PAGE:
Charlotte Allen wrote this doozy for the LA Times on Sunday. It is a criticism of New Atheism, but it also operates under two unfair assumptions: 1) every atheist is a New Atheist and 2) and every New Atheist behaves in accordance with the behaviour she outlines. It's also disingenuous in that it fails to present some of the other reasons atheists feel "oppressed." And furthermore, the columnist outright lies about some of the people she is criticizing. Shocker.
Other people, most recently the British cultural critic Terry Eagleton in his new book, "Faith, Reason, and Revolution," take to task such superstar nonbelievers as Oxford biologist Richard Dawkins ("The God Delusion") and political journalist Christopher Hitchens ("God Is Not Great") for indulging in a philosophically primitive opposition of faith and reason that assumes that if science can't prove something, it doesn't exist.
Edit: Jesus, why didn't I address this the first time I saw it? She basically said that these atheists operate based on a fallacy, namely argumentum ad ignorantiam:
- I hypothesize X exists.
- I cannot scientifically prove X exists.
- Therefore, X does not exist.
No, they do not believe this. Anyone who has read their books knows this, because this is a glaring fucking fallacy.
That said, I am reluctant to call individuals like Dawkins and Hitchens "philosphers," but I am also reluctant to call a worldviw on God's existence that is largely influcned by scientific knowledge... "primitive." From a scientific standpoint, God does not exist. However, it is an incomplete approach to the topic of God and inadequate for a philosophical discussion of God's existence. The viewpoint dismisses certain things like a priori arguments (e.g. the Ontological Argument) and other philosophical arguments that aren't scientific by nature. However, it should be noted that Dawkins does cover these philosophical arguments in his book, so not only is her characterization of Dawkins's book asinine, it's also false.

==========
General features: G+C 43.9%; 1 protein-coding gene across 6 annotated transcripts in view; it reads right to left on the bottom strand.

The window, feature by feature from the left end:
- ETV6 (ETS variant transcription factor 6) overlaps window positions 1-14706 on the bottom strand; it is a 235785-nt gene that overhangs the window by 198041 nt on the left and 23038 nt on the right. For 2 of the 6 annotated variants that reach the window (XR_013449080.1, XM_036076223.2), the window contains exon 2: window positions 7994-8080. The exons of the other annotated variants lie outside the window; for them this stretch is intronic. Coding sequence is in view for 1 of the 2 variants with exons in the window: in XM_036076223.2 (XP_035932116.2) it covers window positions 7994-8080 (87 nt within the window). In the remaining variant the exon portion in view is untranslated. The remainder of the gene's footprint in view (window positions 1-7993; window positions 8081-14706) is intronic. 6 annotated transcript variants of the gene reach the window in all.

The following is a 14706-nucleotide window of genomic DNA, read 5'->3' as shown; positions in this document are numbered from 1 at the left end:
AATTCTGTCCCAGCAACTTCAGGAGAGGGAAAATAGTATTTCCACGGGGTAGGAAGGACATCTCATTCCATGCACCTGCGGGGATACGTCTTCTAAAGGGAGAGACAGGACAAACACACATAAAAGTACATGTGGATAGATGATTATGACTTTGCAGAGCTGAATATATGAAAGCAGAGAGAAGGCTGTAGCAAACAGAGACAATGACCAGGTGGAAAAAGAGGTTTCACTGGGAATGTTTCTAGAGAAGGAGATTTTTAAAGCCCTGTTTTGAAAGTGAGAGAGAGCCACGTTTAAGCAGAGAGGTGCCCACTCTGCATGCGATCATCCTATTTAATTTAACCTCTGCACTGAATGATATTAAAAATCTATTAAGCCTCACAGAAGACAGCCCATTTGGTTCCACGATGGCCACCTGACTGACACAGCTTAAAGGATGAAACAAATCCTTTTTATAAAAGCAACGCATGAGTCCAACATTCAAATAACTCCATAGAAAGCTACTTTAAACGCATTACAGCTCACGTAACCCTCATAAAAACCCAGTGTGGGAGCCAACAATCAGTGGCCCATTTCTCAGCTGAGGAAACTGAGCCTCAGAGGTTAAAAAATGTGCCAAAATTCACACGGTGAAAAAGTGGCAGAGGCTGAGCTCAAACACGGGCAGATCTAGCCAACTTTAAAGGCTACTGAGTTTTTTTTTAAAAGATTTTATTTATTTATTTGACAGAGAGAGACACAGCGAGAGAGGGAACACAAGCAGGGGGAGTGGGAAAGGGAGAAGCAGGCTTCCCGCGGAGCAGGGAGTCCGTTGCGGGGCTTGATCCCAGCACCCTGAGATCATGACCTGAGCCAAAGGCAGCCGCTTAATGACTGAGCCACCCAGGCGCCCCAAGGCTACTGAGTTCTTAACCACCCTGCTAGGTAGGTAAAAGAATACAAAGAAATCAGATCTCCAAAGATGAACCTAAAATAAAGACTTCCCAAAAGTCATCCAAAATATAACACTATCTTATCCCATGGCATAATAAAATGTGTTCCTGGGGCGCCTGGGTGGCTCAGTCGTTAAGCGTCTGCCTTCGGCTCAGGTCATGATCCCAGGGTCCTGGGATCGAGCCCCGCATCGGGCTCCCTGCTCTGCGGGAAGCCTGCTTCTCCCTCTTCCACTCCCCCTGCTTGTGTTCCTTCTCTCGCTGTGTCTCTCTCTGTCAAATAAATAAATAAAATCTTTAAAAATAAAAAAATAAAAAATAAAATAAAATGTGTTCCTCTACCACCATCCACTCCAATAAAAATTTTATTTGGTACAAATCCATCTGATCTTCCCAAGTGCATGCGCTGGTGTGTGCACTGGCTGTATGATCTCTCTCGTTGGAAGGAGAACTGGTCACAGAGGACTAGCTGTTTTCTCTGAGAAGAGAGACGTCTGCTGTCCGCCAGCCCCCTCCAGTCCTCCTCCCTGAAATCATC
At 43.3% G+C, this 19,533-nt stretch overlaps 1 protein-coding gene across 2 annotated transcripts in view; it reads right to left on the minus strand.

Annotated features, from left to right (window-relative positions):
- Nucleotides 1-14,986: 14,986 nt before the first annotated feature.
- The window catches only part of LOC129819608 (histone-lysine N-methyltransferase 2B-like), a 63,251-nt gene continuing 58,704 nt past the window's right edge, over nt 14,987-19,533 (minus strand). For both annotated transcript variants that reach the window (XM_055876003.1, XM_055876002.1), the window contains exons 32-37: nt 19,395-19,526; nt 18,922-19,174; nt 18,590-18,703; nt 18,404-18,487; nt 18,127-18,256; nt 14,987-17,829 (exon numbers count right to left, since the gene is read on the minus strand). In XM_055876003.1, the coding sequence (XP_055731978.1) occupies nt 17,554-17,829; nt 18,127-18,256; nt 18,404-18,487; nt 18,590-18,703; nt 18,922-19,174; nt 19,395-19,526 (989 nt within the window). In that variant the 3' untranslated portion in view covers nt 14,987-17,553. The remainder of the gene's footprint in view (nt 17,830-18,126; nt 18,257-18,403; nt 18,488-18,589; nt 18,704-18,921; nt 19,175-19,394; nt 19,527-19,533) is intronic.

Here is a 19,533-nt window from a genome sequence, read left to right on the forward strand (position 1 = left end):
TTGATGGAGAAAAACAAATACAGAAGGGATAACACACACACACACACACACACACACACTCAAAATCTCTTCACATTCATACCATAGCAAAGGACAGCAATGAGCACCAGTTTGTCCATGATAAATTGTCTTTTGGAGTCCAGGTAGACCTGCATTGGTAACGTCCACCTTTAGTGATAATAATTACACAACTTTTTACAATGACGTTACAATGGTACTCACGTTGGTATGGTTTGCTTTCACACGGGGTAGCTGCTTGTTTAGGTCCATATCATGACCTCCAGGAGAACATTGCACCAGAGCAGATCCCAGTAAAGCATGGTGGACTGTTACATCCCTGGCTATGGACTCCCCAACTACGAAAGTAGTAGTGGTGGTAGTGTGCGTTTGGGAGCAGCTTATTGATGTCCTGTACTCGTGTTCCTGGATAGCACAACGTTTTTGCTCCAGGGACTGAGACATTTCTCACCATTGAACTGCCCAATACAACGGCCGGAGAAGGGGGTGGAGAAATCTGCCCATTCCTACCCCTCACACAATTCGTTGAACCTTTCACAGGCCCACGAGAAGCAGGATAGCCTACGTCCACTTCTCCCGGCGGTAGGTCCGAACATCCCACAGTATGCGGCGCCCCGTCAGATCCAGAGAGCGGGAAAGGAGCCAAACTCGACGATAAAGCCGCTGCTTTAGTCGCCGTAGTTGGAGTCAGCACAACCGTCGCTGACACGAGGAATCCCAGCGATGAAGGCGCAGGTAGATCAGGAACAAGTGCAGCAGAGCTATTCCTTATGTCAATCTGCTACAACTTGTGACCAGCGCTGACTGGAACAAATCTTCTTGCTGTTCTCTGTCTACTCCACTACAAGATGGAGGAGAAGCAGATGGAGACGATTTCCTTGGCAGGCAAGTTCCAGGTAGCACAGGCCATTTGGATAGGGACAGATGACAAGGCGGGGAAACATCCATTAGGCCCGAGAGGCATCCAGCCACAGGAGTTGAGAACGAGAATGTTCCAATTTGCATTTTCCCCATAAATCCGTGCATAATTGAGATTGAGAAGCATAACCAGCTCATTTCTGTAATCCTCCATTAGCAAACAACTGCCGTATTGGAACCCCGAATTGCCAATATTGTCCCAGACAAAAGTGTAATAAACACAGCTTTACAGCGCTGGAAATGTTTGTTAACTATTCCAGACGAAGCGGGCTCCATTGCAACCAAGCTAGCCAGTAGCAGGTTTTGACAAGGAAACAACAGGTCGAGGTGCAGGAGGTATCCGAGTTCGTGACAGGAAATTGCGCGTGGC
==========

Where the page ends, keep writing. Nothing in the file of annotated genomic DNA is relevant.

It is true though that Dawkins' view on God is largely influenced by his ability and affinity to explain the physical world. I fail to see how that's not understandable. And I definitely do not see that being a "primitive" worldview.
Obviously the ability and affinity to explain behaviours in the physical world is not mutually exclusive with a belief in God, but it's understandable that the atheists that are influenced by their knowledge of science take this worldview.
My problem with atheists is their tiresome -- and way old -- insistence that they are being oppressed and their fixation with the fine points of Christianity. What -- did their Sunday school teachers flog their behinds with a Bible when they were kids?
I think it's a matter of atheists in the states being tired of watching political debates, such as debates on gay marriage, gay rights in general, abortion, teaching evolution in a public school science classroom, embryonic stem cell research, and even patriotism, being tightly intertwined with religious matters. Maybe feeling "oppressed" is an overstatement, but can the author at least concede that having a faith-filled majority try to dictate the outcomes of these political issues with views based on faith can be rather... stifling, to those who don't share their faith? It does feel like that the outcome of a political debate is largely determined by either religious conservatives or religious progressives with atheists not contributing as largely to the outcome... in America, anyway.
First off, there's atheist victimology: Boohoo, everybody hates us 'cuz we don't believe in God. Although a recent Pew Forum survey on religion found that 16% of Americans describe themselves as religiously unaffiliated, only 1.6% call themselves atheists, with another 2.4% weighing in as agnostics (a group despised as wishy-washy by atheists). You or I might attribute the low numbers to atheists' failure to win converts to their unbelief, but atheists say the problem is persecution so relentless that it drives tens of millions of God-deniers into a closet of feigned faith, like gays before Stonewall.
Again, Allen loves to use loaded words like "oppression" and "persecution" in her characterization of some of the atheist charges. If she really wants to imply that there isn't some extraordinarly high level of disdain and distrust for open atheists in this country, she's free to do so obviously, just as I am free to demonstrate her ignorance. Of the minorities in this country, open atheists are the least likely to be voted into office and they are the most distrusted minority. Her attempts to downplay this are seriously anger-inducing.